Every icon has his or her imitators, and while The Daily Show‘s Jon Stewart didn’t invent the concept of snarking at the news in a quasi-reporting format, his influence has had a profound impact not just on the television world, but on web video. And shows that draw inspiration from the format continue to find fresh approaches to the idea.
Of course, the easiest way to put a new spin on an old idea is to tailor it for a specific audience — which the the guys and gals from sketch comedy team Loading Ready Run nail with the Escapist News Network by focusing exclusively on video game news and culture. Hosted by Graham Stark and Kathleen DeVere, ENN‘s one-liners and punchlines can be a little dense for those outside the video game world, but even a casual gamer can appreciate a story on the gaming site Popcap that references the “enslavement of the human race via the highly addictive drug Bejeweled [Popcap's insanely popular puzzle game].”
In fairness, Escapist News Network‘s deadpan approach and dual anchor set-up is closer in style to Saturday Night Live‘s Weekend Update segment, which predates Stewart’s entire career by at least a decade. But by combining real news and actual jokes, as well as correspondent segments that emulate the Stephen Colbert school of interviewing, the show still manages to live up to the Daily Show legacy, and also do it proud with sharp production values and its own unique voice.
Closer to the Stewart model is the self-styled Walter Cronkite for YouTube, Bri Holt of Newsish. Closer to a vlog than a full newscast, Holt (who graduated from UCSD in 2008 with a degree in political science and film) uses his platform to discuss hard news issues like the economics of Medicare and deregulation, albeit with a frustrated, “why is the world so dumb” tone that’s easy to engage with.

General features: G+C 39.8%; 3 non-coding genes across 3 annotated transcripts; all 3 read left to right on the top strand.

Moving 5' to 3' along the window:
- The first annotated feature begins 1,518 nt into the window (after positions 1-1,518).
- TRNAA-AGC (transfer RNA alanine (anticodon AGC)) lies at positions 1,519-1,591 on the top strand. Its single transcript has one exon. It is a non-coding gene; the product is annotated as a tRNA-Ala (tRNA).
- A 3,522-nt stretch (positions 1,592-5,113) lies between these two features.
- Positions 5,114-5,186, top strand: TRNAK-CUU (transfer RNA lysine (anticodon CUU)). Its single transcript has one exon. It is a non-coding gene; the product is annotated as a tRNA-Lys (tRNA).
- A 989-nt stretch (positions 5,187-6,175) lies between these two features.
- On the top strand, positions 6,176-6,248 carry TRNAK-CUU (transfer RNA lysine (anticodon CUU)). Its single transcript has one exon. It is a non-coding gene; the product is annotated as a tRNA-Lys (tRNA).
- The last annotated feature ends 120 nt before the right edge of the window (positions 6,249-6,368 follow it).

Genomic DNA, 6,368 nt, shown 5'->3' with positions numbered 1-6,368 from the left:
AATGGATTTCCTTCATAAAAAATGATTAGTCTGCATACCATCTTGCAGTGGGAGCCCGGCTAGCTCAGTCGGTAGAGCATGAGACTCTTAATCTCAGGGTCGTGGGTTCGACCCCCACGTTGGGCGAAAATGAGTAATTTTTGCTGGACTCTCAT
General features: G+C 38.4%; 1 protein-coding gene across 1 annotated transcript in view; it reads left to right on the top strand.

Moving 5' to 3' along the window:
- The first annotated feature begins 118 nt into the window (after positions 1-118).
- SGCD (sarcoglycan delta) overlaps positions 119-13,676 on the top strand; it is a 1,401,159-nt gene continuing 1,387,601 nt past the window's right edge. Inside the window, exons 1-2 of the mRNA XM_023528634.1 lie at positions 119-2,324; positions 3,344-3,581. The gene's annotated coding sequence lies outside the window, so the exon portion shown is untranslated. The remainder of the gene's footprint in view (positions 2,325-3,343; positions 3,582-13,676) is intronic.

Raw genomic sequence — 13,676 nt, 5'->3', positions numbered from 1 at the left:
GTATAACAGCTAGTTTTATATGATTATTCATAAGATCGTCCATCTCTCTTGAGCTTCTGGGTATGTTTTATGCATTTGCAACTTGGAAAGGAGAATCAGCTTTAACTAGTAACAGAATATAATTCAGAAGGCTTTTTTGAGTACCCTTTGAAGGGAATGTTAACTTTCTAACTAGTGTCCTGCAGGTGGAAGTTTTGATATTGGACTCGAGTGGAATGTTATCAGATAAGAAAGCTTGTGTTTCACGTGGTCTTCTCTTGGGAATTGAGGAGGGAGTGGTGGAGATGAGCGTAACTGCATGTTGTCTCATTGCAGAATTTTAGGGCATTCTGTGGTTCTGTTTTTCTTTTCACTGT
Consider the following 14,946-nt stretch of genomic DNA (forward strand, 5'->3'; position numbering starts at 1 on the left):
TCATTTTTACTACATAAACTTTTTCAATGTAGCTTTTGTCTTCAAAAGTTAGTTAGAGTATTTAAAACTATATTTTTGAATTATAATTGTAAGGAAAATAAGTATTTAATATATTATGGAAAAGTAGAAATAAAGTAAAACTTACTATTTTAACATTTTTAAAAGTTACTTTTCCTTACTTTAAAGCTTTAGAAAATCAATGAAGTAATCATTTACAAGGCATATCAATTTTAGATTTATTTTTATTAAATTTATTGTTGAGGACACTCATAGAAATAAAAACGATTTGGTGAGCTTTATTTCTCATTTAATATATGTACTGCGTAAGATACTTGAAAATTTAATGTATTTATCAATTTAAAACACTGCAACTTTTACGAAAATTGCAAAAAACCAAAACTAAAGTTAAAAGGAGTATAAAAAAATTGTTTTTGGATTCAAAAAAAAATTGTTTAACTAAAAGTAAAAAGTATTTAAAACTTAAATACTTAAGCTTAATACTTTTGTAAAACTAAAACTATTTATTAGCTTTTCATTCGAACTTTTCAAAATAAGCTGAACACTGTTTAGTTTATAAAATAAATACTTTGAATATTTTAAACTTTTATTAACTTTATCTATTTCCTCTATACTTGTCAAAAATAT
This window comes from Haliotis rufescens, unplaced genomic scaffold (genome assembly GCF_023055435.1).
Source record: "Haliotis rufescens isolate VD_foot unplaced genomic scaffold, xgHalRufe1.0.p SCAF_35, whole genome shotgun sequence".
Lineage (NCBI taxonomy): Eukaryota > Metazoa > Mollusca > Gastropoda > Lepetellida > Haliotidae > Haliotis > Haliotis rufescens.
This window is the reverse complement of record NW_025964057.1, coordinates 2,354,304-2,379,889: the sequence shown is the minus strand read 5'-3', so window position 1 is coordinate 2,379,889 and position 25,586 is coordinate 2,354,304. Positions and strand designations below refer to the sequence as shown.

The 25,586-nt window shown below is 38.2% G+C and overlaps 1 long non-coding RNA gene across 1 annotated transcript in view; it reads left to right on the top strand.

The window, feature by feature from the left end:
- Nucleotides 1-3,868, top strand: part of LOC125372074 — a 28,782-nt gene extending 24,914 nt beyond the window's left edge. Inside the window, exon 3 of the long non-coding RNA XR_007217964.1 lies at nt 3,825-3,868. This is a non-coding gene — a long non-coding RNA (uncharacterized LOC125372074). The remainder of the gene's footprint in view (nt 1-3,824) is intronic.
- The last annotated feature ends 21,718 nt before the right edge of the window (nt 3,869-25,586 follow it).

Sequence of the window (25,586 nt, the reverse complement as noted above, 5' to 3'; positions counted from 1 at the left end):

While episodes could be more tightly edited and condensed, Newsish has slowly found its audience thanks to videos mocking, for example, a recent letter Rep. Michelle Bachmann read to the House of Representatives on the subject of alleged sex clinics in schools. The Newsish YouTube channel has close to 1,500 subscribers, and episodes average in the 1,000-10,000 range.
And these are only two recent examples of the format, which has also been explored by shows like Political Lunch, Your Geek News and The Young Turks. It’s a boom industry. Because what Stewart and The Daily Show have done is tear down the idea that because you sit at a news desk and stare into the camera, you’re supposed to give a quasi-impartial spin on the day’s events. It means that actual news programs anchored by impartial news anchors may become as archaic as cathode-ray tube TVs. But that’s just one of the side effects of the blogosphere, where opinion sometimes bears more weight than fact.